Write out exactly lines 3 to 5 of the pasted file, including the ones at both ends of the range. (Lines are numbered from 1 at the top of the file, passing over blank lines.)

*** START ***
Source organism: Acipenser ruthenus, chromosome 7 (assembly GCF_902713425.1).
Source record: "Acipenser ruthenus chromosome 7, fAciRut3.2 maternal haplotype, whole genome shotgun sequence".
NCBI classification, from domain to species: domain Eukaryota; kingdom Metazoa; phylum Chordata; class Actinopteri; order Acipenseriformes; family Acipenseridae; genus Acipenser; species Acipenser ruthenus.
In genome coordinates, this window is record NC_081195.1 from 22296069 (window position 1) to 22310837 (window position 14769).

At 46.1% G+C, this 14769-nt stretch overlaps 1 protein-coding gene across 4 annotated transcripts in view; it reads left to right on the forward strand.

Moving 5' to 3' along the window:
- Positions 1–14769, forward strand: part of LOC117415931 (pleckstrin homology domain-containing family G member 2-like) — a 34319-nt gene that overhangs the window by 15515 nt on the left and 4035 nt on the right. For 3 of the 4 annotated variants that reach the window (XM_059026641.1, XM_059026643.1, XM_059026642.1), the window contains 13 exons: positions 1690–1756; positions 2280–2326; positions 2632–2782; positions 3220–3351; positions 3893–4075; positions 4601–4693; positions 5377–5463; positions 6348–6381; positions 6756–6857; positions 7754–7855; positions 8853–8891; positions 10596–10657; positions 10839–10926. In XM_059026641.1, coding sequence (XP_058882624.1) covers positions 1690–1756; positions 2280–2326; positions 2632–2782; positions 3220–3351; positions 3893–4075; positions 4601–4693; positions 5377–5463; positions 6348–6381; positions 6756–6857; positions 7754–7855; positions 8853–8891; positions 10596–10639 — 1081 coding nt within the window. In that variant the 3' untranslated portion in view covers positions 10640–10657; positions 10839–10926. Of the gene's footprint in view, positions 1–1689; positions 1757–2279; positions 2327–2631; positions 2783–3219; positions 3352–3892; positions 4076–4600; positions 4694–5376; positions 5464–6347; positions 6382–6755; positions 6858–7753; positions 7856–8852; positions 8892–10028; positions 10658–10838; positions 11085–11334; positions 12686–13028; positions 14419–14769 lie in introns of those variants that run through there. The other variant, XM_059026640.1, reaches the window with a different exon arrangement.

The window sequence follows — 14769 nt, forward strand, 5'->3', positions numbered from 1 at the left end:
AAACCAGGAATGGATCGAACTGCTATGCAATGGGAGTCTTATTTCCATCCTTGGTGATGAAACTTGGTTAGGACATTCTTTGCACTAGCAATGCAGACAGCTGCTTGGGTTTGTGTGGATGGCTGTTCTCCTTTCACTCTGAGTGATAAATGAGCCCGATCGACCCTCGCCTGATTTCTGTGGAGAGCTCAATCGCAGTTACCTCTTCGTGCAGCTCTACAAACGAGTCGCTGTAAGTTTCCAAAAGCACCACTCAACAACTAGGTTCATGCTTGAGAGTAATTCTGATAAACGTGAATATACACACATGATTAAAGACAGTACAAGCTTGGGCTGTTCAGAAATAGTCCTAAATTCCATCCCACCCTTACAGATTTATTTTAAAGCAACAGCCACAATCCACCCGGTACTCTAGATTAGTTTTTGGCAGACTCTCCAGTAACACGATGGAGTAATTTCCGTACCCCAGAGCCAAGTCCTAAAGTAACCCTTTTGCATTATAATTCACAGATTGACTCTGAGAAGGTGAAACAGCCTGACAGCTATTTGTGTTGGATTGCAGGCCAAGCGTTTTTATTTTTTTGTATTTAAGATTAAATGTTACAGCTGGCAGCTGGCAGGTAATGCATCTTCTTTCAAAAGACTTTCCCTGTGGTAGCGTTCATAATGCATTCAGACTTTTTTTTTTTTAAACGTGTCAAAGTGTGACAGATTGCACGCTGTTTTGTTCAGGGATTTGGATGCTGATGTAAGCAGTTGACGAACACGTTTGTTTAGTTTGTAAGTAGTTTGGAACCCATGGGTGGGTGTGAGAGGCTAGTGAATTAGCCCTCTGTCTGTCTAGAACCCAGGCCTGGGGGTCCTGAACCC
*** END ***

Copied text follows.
NCBI classification, from domain to species: domain Eukaryota; kingdom Metazoa; phylum Chordata; class Actinopteri; order Acipenseriformes; family Acipenseridae; genus Acipenser; species Acipenser ruthenus.
In genome coordinates, this window is record NC_081195.1 from 22296069 (window position 1) to 22310837 (window position 14769).

At 46.1% G+C, this 14769-nt stretch overlaps 1 protein-coding gene across 4 annotated transcripts in view; it reads left to right on the forward strand.